Russia sees no cause for alarm from the energy point of view after the decision by a number of Arab nations to sever diplomatic relations with Qatar, a Russian source familiar with the situation told Reuters on Monday.
In the past, OPEC countries cooperated in spite of diplomatic rows, the source added, requesting anonymity.
Saudi Arabia, Egypt, the United Arab Emirates and Bahrain severed their ties with Qatar on Monday, accusing it of supporting terrorism, opening up the worst rift in years among some of the most powerful states in the Arab world.
The source said Russia plans to discuss the situation around Qatar during a meeting of the monitoring committee of OPEC and non-OPEC nations.
The next meeting of the monitoring committee will be held in Russia from July 22 to July 24.
Russia’s Energy Minister Alexander Novak on May 25, said: “we discussed with Barkindo [Secretary General of OPEC] the possibility of holding a meeting of the committee on July 22 to July 24. I think that we will coordinate this date with all committee members”.
He went on to say that Russia and OPEC are discussing the possibility of holding ministerial meetings on a permanent basis in the countries of the cartel and outside OPEC.
In December 2016, OPEC and non-OPEC producers reached their first deal since 2001 to curtail oil output jointly and ease a global glut after more than two years of low prices.
That time, OPEC agreed to slash the output by 1.2 million barrels per day from Jan. 1.
Non-OPEC oil producers such as Azerbaijan, Bahrain, Brunei, Equatorial Guinea, Kazakhstan, Malaysia, Mexico, Oman, Russia, Sudan, and South Sudan agreed to reduce output by 558,000 barrels per day starting from Jan. 1 for six months, extendable for another six months.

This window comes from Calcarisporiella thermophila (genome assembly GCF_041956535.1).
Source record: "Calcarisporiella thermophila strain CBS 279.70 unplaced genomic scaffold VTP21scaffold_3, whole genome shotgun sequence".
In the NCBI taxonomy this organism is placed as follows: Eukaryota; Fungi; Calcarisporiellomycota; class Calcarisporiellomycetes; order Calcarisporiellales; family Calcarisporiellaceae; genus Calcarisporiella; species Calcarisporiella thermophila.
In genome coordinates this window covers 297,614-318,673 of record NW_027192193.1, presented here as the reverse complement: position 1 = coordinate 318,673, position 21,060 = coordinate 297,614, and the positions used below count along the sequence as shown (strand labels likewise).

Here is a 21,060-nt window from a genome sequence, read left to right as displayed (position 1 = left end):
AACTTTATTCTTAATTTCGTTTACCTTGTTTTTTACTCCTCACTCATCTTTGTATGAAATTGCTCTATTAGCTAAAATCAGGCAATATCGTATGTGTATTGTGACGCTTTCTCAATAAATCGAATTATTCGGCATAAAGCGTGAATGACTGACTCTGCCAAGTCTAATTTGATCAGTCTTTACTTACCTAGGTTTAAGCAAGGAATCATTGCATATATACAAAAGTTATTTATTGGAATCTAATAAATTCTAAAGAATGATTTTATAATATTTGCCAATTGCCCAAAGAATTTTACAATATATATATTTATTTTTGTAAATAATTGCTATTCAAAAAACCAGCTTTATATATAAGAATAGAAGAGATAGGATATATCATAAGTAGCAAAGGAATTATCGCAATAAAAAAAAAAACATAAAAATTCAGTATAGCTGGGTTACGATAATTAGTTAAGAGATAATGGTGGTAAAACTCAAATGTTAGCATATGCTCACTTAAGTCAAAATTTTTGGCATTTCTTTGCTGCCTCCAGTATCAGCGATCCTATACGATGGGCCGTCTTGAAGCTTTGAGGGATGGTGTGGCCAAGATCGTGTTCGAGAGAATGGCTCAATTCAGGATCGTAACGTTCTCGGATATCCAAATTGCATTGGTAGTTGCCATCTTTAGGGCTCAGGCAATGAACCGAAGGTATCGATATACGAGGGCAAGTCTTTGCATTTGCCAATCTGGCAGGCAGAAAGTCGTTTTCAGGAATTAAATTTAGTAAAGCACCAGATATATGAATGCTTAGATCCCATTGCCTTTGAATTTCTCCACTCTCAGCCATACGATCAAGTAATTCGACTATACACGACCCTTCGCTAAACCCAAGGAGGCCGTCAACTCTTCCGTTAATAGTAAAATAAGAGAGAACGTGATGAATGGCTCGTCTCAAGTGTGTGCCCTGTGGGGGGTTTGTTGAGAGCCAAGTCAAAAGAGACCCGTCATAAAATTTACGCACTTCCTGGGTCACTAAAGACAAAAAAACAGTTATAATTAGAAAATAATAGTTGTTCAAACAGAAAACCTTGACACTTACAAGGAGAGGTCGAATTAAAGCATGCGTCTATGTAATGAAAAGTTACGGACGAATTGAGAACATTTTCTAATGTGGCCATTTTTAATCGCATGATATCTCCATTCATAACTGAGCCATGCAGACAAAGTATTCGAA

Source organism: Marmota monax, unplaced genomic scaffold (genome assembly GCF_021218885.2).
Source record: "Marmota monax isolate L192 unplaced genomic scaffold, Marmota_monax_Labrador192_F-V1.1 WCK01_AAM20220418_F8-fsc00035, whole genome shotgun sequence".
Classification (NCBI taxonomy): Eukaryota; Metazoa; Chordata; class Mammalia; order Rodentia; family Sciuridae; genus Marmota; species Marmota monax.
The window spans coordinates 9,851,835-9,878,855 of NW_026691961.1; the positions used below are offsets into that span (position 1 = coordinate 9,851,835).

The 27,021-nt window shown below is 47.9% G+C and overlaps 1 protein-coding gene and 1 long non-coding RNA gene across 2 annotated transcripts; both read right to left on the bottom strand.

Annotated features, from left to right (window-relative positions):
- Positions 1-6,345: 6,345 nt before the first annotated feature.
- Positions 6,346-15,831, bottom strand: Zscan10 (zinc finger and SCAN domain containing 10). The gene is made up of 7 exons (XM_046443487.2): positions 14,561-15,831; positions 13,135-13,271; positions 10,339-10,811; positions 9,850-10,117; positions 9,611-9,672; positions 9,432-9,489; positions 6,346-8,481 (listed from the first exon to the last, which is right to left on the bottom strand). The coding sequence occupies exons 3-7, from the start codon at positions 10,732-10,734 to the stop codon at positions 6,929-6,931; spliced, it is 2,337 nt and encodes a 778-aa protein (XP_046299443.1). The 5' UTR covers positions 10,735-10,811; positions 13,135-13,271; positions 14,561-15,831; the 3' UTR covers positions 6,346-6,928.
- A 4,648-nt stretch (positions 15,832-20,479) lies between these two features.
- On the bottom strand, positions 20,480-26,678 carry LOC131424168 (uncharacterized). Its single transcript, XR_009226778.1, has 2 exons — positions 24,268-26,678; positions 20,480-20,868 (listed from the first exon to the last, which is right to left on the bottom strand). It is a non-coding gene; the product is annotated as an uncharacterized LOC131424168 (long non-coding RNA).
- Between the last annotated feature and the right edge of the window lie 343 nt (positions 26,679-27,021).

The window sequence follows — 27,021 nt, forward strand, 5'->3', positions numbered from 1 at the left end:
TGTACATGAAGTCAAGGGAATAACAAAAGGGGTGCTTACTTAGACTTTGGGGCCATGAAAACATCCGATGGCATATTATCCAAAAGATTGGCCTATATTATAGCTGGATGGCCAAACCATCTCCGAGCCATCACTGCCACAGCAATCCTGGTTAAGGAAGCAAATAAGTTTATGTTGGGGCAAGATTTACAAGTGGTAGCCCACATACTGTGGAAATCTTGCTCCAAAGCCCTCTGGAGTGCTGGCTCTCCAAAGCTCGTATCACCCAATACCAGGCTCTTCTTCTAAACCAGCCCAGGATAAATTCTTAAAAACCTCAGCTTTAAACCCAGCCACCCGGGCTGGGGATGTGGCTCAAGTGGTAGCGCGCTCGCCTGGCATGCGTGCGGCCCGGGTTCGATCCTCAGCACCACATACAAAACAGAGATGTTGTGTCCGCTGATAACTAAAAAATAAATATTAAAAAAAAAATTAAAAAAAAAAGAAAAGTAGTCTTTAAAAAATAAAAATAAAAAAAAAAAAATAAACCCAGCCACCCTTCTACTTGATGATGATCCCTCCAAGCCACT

OPEC and non-OPEC countries held a meeting in Vienna May 25 and agreed to extend oil output cuts for nine months.
The producer group, together with Russia and other non-members, agreed to prolong their accord through March, but no new non-OPEC countries will be joining the pact and there was no option set out to continue curbs further into 2018.
The market was unimpressed as prices tumbled more than five per cent to under 49 dollars a barrel in New York and more than a billion barrels were traded.
Six months after forming an unprecedented coalition of 24 nations and delivering output reductions that exceeded all expectations, resurgent production from U.S. shale fields has meant oil inventories remain well above the level targeted by OPEC.